With the help of a smooth talking tomcat, a family of Parisian felines set to inherit a fortune from their owner try to make it back home after a jealous butler kidnaps them and leaves them in the country.
Cinderella, the beautiful and kind-hearted daughter, sees her world turn upside down when her beloved mother dies, and her pained father remarries another woman, the wicked Lady Tremaine, who has two equally cruel daughters, the jealous Anastasia and Drizella. But, once more, things will go from bad to worse, When Cinderella's father, too, dies, leaving her all alone in the Lady's clutches to serve as her maid-of-all-work. Under those circumstances, a shabby and neglected Cinderella doesn't stand much of a chance of attending the King's royal ball--let alone, captivate the handsome Prince--unless she turns to her loving Fairy Godmother who has quite a few tricks up her sleeve. Nevertheless, will the wronged damsel ever find peace--and with it--her own Prince Charming ?Written by
The film includes the song "Sing Sweet Nightingale" whose recording used double tracked vocals. It was a pioneering use of the method, which would not become widely used until the 1960s. See more »
When Cinderella and the Prince are getting married, Cinderella wears a long-sleeved wedding gown. Afterwards, when we see them through the back window of the carriage, her gown has puffed sleeves. See more »
Once upon a time in a faraway land, there was a tiny kingdom; peaceful, prosperous, and rich in romance and tradition. Here in a stately chateau, there lived a widowed gentleman, and his little daughter, Cinderella. Although he was a kind and devoted father, and gave his beloved child every luxury and comfort, still, he felt she needed a mother's care. And so he married again, choosing for his second wife, a woman of good family, with two daughters just Cinderella's age, by name, ...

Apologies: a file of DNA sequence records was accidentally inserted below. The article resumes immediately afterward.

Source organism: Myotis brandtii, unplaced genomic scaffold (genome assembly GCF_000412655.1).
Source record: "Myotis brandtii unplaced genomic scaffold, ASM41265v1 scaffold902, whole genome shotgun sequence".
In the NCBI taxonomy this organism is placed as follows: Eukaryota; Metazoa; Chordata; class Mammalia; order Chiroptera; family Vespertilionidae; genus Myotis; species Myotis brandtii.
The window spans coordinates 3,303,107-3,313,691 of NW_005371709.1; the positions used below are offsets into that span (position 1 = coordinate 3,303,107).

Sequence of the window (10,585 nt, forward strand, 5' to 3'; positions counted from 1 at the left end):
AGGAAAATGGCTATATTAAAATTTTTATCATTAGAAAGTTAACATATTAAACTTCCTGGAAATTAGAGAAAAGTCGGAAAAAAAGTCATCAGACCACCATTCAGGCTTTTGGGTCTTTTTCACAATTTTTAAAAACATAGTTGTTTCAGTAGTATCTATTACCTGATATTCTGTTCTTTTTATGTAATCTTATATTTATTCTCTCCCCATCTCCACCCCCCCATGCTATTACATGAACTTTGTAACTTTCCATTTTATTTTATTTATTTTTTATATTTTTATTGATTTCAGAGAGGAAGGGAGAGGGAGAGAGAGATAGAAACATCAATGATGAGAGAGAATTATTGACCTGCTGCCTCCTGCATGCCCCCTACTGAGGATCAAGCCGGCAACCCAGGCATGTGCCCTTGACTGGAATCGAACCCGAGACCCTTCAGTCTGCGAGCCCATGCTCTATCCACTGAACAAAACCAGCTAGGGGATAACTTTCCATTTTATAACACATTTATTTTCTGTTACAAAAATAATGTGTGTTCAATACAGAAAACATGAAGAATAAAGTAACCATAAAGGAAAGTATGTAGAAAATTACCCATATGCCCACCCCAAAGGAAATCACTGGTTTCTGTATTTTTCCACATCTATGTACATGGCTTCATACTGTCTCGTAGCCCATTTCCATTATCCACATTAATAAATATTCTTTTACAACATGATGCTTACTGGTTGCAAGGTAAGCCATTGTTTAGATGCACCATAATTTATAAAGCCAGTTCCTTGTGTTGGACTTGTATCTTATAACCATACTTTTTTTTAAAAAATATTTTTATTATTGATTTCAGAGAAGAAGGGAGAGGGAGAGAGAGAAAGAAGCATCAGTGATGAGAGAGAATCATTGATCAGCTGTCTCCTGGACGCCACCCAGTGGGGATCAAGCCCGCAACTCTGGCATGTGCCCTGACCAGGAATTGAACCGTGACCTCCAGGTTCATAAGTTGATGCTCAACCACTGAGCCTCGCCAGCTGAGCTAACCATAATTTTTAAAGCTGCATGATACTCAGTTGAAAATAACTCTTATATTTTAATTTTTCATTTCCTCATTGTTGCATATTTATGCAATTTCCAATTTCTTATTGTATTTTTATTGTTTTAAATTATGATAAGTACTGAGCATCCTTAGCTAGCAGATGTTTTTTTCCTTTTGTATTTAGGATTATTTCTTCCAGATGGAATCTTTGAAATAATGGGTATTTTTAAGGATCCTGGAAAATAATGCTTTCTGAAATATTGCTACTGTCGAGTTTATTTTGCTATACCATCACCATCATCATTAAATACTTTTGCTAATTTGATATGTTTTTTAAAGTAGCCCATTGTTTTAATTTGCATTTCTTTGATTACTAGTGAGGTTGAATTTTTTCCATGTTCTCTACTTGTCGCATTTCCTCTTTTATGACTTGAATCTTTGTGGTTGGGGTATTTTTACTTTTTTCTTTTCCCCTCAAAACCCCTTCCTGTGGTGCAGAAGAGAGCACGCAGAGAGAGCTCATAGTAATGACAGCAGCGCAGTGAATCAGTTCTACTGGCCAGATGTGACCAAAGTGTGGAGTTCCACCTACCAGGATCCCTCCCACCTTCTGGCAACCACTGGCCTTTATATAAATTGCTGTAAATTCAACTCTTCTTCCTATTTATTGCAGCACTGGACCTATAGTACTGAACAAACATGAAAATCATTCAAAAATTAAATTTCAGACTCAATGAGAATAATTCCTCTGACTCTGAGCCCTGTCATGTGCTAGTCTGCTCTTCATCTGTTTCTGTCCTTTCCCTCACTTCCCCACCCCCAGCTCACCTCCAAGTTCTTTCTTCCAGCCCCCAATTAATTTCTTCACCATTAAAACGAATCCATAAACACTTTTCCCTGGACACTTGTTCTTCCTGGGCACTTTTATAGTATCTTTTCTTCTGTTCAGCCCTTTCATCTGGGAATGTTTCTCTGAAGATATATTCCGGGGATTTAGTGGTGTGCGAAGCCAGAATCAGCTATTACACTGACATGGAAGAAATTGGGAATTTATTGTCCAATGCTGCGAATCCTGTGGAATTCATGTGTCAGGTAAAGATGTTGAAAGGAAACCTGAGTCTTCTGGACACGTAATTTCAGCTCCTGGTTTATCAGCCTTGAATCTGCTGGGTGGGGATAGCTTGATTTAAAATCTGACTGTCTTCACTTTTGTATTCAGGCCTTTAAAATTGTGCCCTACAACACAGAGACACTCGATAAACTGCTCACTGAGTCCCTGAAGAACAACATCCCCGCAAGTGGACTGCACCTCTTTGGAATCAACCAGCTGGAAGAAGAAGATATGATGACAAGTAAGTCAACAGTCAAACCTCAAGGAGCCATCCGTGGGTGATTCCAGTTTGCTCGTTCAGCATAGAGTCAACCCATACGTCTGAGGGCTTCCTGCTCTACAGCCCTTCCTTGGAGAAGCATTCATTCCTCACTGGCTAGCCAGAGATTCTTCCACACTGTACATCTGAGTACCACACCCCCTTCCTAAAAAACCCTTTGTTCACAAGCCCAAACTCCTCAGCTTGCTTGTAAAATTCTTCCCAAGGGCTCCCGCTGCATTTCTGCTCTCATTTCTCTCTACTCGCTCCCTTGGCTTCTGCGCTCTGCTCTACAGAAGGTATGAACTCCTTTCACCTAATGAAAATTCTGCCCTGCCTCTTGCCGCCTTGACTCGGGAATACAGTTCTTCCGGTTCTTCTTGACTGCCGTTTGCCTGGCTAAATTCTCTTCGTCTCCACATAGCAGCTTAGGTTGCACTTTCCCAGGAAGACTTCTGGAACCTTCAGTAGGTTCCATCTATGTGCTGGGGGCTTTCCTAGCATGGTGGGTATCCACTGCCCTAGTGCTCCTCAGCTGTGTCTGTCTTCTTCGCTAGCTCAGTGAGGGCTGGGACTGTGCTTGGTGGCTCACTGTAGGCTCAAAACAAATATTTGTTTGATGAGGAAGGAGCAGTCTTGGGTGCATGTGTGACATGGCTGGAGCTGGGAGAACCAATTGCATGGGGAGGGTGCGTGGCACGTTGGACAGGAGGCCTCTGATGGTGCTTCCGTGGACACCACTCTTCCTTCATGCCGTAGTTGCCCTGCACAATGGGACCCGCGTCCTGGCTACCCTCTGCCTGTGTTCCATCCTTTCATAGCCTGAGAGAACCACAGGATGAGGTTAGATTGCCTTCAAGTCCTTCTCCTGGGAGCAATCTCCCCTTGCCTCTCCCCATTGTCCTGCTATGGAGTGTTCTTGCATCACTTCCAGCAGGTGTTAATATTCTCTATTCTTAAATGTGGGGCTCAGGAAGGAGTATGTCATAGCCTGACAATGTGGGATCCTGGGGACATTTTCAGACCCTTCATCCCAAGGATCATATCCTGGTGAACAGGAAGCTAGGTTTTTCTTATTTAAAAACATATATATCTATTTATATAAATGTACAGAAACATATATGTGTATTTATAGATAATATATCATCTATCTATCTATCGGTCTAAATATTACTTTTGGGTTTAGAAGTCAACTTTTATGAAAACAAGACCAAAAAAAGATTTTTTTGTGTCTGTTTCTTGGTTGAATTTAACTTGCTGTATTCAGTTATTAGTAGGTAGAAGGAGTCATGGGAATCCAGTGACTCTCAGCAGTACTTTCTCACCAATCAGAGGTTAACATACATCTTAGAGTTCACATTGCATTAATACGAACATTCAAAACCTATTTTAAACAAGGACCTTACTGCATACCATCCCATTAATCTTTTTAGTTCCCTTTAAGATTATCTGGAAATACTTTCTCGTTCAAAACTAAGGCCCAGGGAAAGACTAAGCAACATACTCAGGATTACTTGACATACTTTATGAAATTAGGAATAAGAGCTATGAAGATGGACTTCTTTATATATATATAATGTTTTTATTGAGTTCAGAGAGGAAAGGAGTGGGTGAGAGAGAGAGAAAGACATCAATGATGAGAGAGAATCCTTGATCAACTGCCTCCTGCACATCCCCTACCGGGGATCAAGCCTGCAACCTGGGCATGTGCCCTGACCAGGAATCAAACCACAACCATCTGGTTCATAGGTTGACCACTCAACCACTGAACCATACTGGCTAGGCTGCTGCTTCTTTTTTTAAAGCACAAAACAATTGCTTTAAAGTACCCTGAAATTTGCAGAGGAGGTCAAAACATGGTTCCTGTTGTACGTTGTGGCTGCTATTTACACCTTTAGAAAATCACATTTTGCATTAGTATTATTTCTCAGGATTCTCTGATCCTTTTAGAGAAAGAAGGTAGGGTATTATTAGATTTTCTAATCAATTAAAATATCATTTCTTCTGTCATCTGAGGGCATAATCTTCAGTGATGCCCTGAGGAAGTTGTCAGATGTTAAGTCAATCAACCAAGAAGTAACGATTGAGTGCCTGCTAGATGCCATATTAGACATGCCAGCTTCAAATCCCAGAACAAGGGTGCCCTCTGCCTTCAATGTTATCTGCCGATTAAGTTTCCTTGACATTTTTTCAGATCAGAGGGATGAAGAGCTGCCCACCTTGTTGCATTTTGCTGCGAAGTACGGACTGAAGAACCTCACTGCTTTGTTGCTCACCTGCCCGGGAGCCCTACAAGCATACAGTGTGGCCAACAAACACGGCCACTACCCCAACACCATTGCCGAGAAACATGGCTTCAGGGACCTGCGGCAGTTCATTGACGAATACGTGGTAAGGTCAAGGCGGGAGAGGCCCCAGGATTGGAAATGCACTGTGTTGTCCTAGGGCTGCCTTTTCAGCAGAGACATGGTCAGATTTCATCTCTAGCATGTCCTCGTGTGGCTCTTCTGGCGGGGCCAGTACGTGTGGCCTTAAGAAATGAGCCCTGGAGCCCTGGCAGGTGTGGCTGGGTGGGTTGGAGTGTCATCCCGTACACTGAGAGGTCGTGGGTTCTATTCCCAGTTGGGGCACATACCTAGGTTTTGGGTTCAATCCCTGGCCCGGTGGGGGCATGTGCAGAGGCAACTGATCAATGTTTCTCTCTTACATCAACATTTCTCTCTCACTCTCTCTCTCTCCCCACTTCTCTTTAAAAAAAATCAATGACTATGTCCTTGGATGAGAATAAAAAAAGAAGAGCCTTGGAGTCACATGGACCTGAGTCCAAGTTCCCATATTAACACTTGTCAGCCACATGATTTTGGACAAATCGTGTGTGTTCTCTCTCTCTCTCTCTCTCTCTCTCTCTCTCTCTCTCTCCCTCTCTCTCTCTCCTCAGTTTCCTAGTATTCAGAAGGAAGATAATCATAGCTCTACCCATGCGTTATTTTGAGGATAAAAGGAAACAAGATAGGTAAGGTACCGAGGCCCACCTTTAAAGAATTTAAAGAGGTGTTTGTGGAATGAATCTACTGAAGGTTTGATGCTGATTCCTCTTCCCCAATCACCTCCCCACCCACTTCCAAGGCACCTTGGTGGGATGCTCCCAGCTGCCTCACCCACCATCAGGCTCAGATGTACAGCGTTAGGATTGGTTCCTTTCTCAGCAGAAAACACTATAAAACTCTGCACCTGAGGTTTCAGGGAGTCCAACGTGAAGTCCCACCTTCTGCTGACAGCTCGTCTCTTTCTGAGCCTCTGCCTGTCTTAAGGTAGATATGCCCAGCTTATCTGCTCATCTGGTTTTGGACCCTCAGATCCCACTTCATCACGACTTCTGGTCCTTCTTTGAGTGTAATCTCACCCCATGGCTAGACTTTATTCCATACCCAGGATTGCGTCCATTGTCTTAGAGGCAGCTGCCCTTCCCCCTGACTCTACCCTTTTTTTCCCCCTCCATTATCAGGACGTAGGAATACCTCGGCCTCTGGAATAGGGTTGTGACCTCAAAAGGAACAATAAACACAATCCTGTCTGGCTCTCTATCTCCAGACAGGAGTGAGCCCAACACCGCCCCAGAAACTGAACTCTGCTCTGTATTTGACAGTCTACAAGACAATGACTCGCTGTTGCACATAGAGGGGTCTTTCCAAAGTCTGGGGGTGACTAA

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In the 1988 video, instead of the original RKO logo, the film opens with the complete Walt Disney Pictures logo, with the Walt Disney Pictures theme replacing part of the title song. For the 1995 video, the portion of the song was restored, but a Buena Vista credit replaced the RKO logo. (The 1995 laserdisc used the original RKO logo; the familiar blue logo appears before and after the film, but not replacing any part. In the 2012 Blu-Ray/DVD, the familiar blue logo wasn't used at all and the original RKO logo was restored.) For the 2005 DVD, the movie opens with a shortened Walt Disney Pictures logo accompanied by the part of the song that played with the RKO logo. See more »
A Dream Is a Wish Your Heart Makes
Music and Lyrics by Mack David, Jerry Livingston, and Al Hoffman
Performed by Ilene Woods
Reprised by the mice as they are working on Cinderella's dress for the ball.
Reprised by the Jud Conlon Chorus in the finale See more »
Let's not be coy, this is one of Disney's finest animated features. The characters, the colors, the music, it's all wonderful. The studio was at it's absolute peak at this point, with the terrific "streamlined" look to the artwork, that would be changed to a more "rough" appearance in just a few years following this movie.
And what's not to like about it? Cinderella is one of the more endearing characters to come from a Disney feature, her stepmother and stepsisters some of the meanest, and her mice and bird friends, some of the most charming.
Memorable scenes include the "Nightingale" number, with Cinderella's reflection in the soap bubbles, the evil sisters tearing her dress to shreds, her arrival at the ball, and the trying-on of the slipper. Add to that some great numbers like "Bibbodi Bobbodi Boo", and the mice's "work song". A wonderful movie, that never loses its magic, no matter how old you are.
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